Updates to a popular NFCB resource.
The laws governing public radio and community radio have been in constant flux. The Public Radio Legal Handbook is an up-to-date guide for issues affecting the sector. A host of issues are evolving in media.
The FCC’s Equal Employment Opportunity (EEO) rules, which had been relatively stable for the previous 30 years, were challenged, struck down, rewritten, struck down again, and rewritten again.
Proposals for inaugurating a Low Power FM service followed a similar pattern. After a protracted battle between LPFM advocates and critics over technical standards, the FCC adopted rules for an LPFM service and began accepting thousands of applications. The standards the FCC adopted were then modified mid-stream, when Congress intervened to impose a new interference standard. In addition to technical criteria, the Commission also had to work out complicated rules for processing and evaluating competing applications. Portions of those rules that disqualified former “pirates” from operating an LPFM station were immediately, and successfully, challenged.
The FCC adopted electronic filing requirements for most applications, and completely revamped its procedures for accepting and evaluating applications for new stations. The days of filing an application whenever an available frequency could be found are long gone. Under the procedures now in place, applications may be filed only during filing windows. To no one’s particular regret, comparative hearings were abandoned and replaced by a point system for evaluating competing applications. The system was challenged even before it was implemented.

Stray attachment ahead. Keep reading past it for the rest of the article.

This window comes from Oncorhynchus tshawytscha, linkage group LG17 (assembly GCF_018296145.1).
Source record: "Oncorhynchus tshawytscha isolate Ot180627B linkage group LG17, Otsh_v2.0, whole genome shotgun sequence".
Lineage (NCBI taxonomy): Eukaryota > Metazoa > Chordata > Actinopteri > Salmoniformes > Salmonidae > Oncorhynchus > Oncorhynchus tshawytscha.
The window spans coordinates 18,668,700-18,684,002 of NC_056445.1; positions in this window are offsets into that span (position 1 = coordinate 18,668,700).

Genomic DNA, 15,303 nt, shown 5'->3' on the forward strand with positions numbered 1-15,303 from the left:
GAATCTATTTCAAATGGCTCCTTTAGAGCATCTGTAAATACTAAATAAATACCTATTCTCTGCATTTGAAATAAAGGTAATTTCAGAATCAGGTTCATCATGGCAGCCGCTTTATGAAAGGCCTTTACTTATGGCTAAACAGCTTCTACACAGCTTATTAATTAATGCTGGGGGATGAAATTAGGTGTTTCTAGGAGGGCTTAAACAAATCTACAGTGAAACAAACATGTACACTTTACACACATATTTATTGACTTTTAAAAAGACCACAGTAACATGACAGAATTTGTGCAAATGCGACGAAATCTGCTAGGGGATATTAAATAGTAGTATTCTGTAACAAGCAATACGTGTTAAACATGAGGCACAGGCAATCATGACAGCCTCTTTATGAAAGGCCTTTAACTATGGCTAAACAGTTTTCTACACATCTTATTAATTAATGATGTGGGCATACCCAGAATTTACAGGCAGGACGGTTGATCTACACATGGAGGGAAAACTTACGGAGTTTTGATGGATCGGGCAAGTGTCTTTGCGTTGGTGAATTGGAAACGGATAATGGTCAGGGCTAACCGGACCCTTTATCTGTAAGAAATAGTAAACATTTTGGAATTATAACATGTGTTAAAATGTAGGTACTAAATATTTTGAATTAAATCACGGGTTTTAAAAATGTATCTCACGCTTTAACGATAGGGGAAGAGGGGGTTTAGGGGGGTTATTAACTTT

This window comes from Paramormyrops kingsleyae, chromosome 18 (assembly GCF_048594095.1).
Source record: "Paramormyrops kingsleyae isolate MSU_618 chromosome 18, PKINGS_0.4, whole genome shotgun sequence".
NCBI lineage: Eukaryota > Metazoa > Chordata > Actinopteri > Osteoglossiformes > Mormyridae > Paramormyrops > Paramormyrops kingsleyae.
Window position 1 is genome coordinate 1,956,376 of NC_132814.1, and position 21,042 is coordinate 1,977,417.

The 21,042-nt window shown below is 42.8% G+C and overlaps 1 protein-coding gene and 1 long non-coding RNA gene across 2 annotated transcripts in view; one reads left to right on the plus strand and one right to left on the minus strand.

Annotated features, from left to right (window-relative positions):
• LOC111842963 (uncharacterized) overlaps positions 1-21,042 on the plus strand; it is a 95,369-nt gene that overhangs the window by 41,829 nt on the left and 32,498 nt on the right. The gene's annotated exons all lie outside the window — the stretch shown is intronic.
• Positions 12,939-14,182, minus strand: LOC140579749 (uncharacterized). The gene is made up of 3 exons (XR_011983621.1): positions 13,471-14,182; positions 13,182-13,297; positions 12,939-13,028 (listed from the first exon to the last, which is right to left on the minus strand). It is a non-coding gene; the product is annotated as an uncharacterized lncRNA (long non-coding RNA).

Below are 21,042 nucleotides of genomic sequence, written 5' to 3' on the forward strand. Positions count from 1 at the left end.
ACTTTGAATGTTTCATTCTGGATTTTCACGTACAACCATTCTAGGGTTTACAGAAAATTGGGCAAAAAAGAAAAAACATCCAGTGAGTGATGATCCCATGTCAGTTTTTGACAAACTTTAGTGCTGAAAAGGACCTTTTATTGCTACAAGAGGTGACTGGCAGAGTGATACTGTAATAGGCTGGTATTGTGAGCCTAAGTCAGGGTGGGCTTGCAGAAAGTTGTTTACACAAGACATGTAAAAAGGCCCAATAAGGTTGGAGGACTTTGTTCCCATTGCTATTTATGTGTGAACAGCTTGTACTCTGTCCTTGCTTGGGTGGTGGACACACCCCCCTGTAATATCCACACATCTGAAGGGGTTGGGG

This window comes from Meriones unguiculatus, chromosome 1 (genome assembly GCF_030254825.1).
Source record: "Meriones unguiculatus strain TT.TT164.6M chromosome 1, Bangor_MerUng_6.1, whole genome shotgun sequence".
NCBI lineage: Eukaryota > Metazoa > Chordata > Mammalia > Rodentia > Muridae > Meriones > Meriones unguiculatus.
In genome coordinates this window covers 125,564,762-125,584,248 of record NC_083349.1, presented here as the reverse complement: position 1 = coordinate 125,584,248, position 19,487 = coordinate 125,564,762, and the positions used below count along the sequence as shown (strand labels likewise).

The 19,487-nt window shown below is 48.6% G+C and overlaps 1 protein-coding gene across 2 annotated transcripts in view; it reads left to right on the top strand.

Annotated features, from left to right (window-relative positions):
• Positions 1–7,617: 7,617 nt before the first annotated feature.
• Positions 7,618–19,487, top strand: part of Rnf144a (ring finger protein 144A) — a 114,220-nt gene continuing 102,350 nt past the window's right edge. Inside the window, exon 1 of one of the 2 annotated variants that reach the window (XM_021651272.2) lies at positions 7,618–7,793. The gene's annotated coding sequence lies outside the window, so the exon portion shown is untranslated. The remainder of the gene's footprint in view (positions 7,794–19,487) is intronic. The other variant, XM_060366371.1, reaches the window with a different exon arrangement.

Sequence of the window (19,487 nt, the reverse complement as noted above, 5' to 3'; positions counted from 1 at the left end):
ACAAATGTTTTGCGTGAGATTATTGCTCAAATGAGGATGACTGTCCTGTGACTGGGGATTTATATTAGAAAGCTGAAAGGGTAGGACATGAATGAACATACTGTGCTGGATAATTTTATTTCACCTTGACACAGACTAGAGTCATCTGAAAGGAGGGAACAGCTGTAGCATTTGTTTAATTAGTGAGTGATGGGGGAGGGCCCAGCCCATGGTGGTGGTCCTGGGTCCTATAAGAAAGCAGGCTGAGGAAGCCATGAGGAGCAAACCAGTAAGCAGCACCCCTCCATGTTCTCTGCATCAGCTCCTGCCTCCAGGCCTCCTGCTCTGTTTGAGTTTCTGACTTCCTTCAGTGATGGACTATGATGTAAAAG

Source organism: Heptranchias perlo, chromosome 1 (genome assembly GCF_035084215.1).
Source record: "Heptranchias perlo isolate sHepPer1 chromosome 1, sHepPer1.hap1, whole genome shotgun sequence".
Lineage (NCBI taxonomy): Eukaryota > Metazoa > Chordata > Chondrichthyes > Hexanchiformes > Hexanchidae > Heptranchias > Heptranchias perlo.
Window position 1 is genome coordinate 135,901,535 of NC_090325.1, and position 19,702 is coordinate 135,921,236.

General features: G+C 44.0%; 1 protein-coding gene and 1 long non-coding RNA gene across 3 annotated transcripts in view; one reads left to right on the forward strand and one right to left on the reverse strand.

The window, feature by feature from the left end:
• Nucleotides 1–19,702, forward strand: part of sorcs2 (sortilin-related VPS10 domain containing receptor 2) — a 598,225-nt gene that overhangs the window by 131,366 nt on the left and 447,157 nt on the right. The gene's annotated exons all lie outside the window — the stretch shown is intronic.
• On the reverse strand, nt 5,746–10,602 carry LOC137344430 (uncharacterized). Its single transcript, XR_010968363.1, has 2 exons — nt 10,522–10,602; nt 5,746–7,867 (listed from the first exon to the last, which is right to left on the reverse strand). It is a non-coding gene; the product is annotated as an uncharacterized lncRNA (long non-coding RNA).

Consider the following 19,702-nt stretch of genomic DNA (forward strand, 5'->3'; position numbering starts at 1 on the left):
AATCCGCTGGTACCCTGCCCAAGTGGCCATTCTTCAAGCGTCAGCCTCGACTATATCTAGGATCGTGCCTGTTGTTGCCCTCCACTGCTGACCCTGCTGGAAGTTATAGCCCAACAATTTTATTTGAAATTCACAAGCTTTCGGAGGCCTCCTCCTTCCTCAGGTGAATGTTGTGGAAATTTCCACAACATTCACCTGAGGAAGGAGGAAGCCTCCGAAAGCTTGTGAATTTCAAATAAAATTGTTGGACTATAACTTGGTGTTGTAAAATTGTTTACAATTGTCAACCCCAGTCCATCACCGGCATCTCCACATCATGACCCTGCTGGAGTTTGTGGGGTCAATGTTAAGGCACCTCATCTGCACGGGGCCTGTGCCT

The laws concerning political broadcasting were in turmoil. After candidates from Lyndon LaRouche to Ralph Nader began demanding free air time on public stations, a federal statute governing political broadcasting was substantially revised. The Supreme Court rejected the claim that public stations were the equivalent of a Hyde Park soap box and affirmed the right of public stations to exclude fringe candidates from debates, provided that the station (if state-owned) selected candidates based on their news value rather than their views.
“Consolidation” became rampant. Rules that had restricted the ownership of commercial radio stations to no more that seven nationwide were revised to permit ownership of up to eight stations in a single market. A handful of companies came to own hundreds of stations around the country. Consolidation affected noncommercial broadcasting as well.
Established licensees applied for (or bought) “repeater” stations to extend their service or to provide a different format. The FCC’s application processing gridlocked, with more than 1,500 competing applications for new stations. A few applicants applied for hundreds of stations.
The Internet arrived and with it a whole host of issues that had previously survived only in the dismal backwaters of copyright law. Everyone became an “IP” expert, preoccupied with copyright issues and digital forms of communication.
Just a few of the issues covered in the Public Radio Legal Handbook:
- Station Self-Inspections
- Regular Filings and Reports
- Sponsorship Identification
- Underwriting, Fundraising, and Promotions
- Programming Regulations
- Political Broadcasting and Candidate Rules
- Records, Logs, the Public File
- Operating Requirements
- Technical Regulations
- Applications for New Stations
- Low Power FM Service